The James Gichuru-Rironi Highway expansion project is causing major traffic snarl-ups, and one of those is past Kangemi Market towards Kabete Police Station. Lately, this particular section has become famous for phone theft. The thugs snatch phones from open car windows- both personal cars and matatus. They even open car doors, getting inside and hijacking drivers and riders at gunpoint or knife-point. My husband and I are very aware of this trend and so whenever we drive along the section, our windows are rolled up and doors locked. If the windows have to be rolled down even an inch, our phones are out of sight.

One evening at around 7.30pm we noticed a suspicious person walking alongside cars, ours included, and particularly taking a little more time if someone was visibly using their phone in the car. I was using my three-month-old Xiaomi Redmi Note 7, but the windows were well into the roof. We smiled at how secure we felt as he passed by. We even noticed a motorbike moving along the pavement at exactly the same pace as this guy. Probably his get-away ‘car’.

Now we are driving along the same route, same section. This time we don’t notice a guy. We experience a guy. I have just finished drafting on my phone points for the articles I intend to write for our class magazine, an assignment that is due tomorrow morning. Then I also decide to seek guidance from my companion about some YouTube-Facebook transfer I have been trying all day without success. I am guided and I’m moving successfully through it. I exit Facebook and open YouTube, then ‘Frrrw!’ Man, that was fast. And scary.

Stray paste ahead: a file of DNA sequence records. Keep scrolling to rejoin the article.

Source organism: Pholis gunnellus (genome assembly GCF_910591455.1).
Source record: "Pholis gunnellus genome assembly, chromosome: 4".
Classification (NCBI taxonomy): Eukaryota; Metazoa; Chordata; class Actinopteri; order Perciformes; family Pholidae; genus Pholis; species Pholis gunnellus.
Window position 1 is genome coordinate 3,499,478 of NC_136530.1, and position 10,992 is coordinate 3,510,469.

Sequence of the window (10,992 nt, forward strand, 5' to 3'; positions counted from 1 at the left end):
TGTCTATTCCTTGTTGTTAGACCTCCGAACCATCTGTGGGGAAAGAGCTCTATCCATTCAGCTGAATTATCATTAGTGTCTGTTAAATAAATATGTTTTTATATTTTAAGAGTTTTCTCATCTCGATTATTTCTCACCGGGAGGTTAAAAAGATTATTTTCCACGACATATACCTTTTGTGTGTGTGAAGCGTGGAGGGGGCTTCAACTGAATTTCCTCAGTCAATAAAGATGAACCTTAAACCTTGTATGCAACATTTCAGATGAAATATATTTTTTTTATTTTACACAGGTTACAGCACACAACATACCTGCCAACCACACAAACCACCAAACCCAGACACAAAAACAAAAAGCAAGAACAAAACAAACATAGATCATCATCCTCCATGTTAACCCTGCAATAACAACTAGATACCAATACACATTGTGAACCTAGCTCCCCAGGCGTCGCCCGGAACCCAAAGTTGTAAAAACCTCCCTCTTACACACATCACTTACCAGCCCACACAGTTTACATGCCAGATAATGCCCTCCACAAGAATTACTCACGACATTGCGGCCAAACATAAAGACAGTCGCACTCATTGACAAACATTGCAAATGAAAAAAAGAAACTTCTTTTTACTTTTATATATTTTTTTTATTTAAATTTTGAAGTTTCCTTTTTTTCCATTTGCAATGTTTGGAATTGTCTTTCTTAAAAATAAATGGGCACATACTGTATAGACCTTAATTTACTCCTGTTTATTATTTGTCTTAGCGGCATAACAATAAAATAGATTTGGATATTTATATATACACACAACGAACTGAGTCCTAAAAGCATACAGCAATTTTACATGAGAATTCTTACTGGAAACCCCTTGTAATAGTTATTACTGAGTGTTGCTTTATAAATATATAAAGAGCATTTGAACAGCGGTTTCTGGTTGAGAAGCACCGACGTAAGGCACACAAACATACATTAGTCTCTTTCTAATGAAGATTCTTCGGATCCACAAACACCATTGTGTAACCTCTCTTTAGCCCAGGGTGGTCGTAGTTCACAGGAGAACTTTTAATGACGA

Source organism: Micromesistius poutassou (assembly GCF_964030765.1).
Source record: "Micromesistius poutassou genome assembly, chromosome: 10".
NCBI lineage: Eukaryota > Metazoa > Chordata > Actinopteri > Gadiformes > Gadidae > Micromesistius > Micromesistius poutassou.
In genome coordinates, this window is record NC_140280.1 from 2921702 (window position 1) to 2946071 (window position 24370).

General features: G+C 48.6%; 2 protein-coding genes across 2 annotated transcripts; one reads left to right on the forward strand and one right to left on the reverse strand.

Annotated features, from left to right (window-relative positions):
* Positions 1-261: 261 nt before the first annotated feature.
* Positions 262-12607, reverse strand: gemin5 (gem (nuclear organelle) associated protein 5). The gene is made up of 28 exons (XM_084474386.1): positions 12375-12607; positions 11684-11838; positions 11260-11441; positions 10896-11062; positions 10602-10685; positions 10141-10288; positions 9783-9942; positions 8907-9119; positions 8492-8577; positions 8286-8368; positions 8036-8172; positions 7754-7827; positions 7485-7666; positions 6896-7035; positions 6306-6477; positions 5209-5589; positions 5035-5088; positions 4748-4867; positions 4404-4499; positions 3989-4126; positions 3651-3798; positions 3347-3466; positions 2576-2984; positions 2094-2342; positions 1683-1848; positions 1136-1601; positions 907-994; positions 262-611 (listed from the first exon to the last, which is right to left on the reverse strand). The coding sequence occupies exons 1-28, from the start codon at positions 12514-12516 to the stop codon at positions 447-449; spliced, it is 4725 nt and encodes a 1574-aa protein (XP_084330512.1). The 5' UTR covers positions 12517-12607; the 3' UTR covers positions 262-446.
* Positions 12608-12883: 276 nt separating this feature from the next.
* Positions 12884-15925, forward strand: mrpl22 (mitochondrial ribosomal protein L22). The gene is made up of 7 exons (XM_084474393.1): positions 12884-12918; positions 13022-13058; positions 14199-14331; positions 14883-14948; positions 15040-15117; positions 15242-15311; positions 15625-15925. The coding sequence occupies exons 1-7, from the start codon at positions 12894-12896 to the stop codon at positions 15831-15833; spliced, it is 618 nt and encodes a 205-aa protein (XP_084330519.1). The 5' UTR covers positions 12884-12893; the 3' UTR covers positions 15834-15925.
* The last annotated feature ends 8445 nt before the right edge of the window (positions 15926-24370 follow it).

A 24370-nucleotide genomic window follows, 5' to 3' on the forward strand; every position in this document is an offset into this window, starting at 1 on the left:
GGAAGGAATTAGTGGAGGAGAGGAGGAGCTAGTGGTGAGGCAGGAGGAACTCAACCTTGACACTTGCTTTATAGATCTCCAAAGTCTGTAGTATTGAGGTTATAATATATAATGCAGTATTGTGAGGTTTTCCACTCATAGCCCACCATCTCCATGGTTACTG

How they steal your phones- Phone Number 3
No, I’m sure I had zipped it up securely because my teacher, Mr Experience, has taught me well. Apparently, it hasn’t taught me well enough because my phone is now missing from my bag. I search in the bag, around it, around me, on the floor and in the space between the seats but it’s just not there.

For a moment I am almost not sure if I still have my hand! We consider everything telepathically in the next few seconds. We forgot to roll the windows up when I started using my phone. Shouting won’t help. I am definitely not fast, or brave enough to run after this guy. My husband is fast and brave but the bravery of running after a guy who will lead you to some dark alleys and probably stab you to death is foolish bravery. And even if he could try, it will take too much time to put back on one of his shoes which is off, stop the car safely so I can take over and figure out how we should meet up after his chase.

When we are done with Shock Phase One, we hold an actual verbal conversation in which we decide the best thing to do is drive on a fraction of a kilometer to Kabete Police Station and report the matter; not because we expect some officer to storm out with handcuffs and a gun ready to catch or kill a thief, no. It’s just so that if anybody ever surprises me with an allegation of a crime connected to ‘my phone’ I will surprise them with an OB number as proof that I am no longer in possession of that phone. That is called acceptance.